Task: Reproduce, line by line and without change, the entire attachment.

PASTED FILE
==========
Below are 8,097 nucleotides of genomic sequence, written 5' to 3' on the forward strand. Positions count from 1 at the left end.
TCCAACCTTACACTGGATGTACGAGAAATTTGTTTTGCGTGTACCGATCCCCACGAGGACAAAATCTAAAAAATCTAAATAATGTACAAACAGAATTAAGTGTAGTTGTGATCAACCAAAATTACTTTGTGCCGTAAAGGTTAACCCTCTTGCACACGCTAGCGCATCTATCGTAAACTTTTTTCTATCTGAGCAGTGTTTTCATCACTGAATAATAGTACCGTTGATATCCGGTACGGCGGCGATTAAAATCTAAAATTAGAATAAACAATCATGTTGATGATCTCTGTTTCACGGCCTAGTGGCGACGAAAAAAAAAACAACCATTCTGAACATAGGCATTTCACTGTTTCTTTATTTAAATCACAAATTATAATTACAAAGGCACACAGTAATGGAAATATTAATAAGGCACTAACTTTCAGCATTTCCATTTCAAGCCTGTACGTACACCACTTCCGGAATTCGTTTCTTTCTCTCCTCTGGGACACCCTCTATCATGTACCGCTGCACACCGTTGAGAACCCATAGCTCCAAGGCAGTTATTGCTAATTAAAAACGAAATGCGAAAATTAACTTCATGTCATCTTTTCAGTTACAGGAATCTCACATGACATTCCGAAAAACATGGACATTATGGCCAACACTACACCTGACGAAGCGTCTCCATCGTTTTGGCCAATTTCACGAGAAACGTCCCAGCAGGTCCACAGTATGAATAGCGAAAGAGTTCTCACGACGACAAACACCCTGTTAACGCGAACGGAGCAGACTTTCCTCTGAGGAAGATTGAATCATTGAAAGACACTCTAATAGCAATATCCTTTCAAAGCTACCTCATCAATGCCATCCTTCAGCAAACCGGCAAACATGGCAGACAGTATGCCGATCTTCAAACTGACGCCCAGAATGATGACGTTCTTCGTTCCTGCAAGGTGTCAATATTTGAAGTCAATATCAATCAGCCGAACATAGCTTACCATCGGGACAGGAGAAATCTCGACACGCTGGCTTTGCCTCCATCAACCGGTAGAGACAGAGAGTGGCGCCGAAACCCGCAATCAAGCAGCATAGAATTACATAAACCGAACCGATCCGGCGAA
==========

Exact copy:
Below are 8,097 nucleotides of genomic sequence, written 5' to 3' on the forward strand. Positions count from 1 at the left end.
TCCAACCTTACACTGGATGTACGAGAAATTTGTTTTGCGTGTACCGATCCCCACGAGGACAAAATCTAAAAAATCTAAATAATGTACAAACAGAATTAAGTGTAGTTGTGATCAACCAAAATTACTTTGTGCCGTAAAGGTTAACCCTCTTGCACACGCTAGCGCATCTATCGTAAACTTTTTTCTATCTGAGCAGTGTTTTCATCACTGAATAATAGTACCGTTGATATCCGGTACGGCGGCGATTAAAATCTAAAATTAGAATAAACAATCATGTTGATGATCTCTGTTTCACGGCCTAGTGGCGACGAAAAAAAAAACAACCATTCTGAACATAGGCATTTCACTGTTTCTTTATTTAAATCACAAATTATAATTACAAAGGCACACAGTAATGGAAATATTAATAAGGCACTAACTTTCAGCATTTCCATTTCAAGCCTGTACGTACACCACTTCCGGAATTCGTTTCTTTCTCTCCTCTGGGACACCCTCTATCATGTACCGCTGCACACCGTTGAGAACCCATAGCTCCAAGGCAGTTATTGCTAATTAAAAACGAAATGCGAAAATTAACTTCATGTCATCTTTTCAGTTACAGGAATCTCACATGACATTCCGAAAAACATGGACATTATGGCCAACACTACACCTGACGAAGCGTCTCCATCGTTTTGGCCAATTTCACGAGAAACGTCCCAGCAGGTCCACAGTATGAATAGCGAAAGAGTTCTCACGACGACAAACACCCTGTTAACGCGAACGGAGCAGACTTTCCTCTGAGGAAGATTGAATCATTGAAAGACACTCTAATAGCAATATCCTTTCAAAGCTACCTCATCAATGCCATCCTTCAGCAAACCGGCAAACATGGCAGACAGTATGCCGATCTTCAAACTGACGCCCAGAATGATGACGTTCTTCGTTCCTGCAAGGTGTCAATATTTGAAGTCAATATCAATCAGCCGAACATAGCTTACCATCGGGACAGGAGAAATCTCGACACGCTGGCTTTGCCTCCATCAACCGGTAGAGACAGAGAGTGGCGCCGAAACCCGCAATCAAGCAGCATAGAATTACATAAACCGAACCGATCCGGCGAA